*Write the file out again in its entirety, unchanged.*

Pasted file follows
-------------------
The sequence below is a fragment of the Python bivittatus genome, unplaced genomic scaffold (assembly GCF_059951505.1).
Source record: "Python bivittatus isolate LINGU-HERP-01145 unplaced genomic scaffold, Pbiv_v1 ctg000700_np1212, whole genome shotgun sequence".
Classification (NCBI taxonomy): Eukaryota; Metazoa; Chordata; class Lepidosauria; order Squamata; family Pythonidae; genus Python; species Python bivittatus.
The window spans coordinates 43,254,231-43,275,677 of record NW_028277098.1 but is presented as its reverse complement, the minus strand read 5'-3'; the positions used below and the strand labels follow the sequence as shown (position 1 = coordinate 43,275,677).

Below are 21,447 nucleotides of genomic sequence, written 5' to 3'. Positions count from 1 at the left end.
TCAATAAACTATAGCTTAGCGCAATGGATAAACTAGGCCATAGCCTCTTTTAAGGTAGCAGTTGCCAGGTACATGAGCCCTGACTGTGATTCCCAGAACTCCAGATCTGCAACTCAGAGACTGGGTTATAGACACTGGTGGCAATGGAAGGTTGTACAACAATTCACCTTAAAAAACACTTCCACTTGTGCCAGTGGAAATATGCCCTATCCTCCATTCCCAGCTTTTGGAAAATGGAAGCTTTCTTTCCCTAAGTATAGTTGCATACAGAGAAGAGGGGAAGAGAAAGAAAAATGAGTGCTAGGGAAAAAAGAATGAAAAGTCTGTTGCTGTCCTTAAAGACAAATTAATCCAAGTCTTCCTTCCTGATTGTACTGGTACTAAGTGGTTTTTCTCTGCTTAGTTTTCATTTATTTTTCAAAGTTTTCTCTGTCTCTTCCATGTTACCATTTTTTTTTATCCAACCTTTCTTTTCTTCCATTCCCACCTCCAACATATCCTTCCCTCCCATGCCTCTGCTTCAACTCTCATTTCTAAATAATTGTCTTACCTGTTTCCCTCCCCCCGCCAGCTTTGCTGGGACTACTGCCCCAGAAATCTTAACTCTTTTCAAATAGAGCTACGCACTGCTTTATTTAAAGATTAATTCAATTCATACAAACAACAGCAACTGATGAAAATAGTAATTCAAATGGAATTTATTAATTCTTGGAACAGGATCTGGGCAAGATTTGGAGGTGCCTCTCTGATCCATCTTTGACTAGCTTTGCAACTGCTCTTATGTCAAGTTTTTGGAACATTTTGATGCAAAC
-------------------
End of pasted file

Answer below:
The sequence below is a fragment of the Python bivittatus genome, unplaced genomic scaffold (assembly GCF_059951505.1).
Source record: "Python bivittatus isolate LINGU-HERP-01145 unplaced genomic scaffold, Pbiv_v1 ctg000700_np1212, whole genome shotgun sequence".
Classification (NCBI taxonomy): Eukaryota; Metazoa; Chordata; class Lepidosauria; order Squamata; family Pythonidae; genus Python; species Python bivittatus.
The window spans coordinates 43,254,231-43,275,677 of record NW_028277098.1 but is presented as its reverse complement, the minus strand read 5'-3'; the positions used below and the strand labels follow the sequence as shown (position 1 = coordinate 43,275,677).

Below are 21,447 nucleotides of genomic sequence, written 5' to 3'. Positions count from 1 at the left end.
TCAATAAACTATAGCTTAGCGCAATGGATAAACTAGGCCATAGCCTCTTTTAAGGTAGCAGTTGCCAGGTACATGAGCCCTGACTGTGATTCCCAGAACTCCAGATCTGCAACTCAGAGACTGGGTTATAGACACTGGTGGCAATGGAAGGTTGTACAACAATTCACCTTAAAAAACACTTCCACTTGTGCCAGTGGAAATATGCCCTATCCTCCATTCCCAGCTTTTGGAAAATGGAAGCTTTCTTTCCCTAAGTATAGTTGCATACAGAGAAGAGGGGAAGAGAAAGAAAAATGAGTGCTAGGGAAAAAAGAATGAAAAGTCTGTTGCTGTCCTTAAAGACAAATTAATCCAAGTCTTCCTTCCTGATTGTACTGGTACTAAGTGGTTTTTCTCTGCTTAGTTTTCATTTATTTTTCAAAGTTTTCTCTGTCTCTTCCATGTTACCATTTTTTTTTATCCAACCTTTCTTTTCTTCCATTCCCACCTCCAACATATCCTTCCCTCCCATGCCTCTGCTTCAACTCTCATTTCTAAATAATTGTCTTACCTGTTTCCCTCCCCCCGCCAGCTTTGCTGGGACTACTGCCCCAGAAATCTTAACTCTTTTCAAATAGAGCTACGCACTGCTTTATTTAAAGATTAATTCAATTCATACAAACAACAGCAACTGATGAAAATAGTAATTCAAATGGAATTTATTAATTCTTGGAACAGGATCTGGGCAAGATTTGGAGGTGCCTCTCTGATCCATCTTTGACTAGCTTTGCAACTGCTCTTATGTCAAGTTTTTGGAACATTTTGATGCAAAC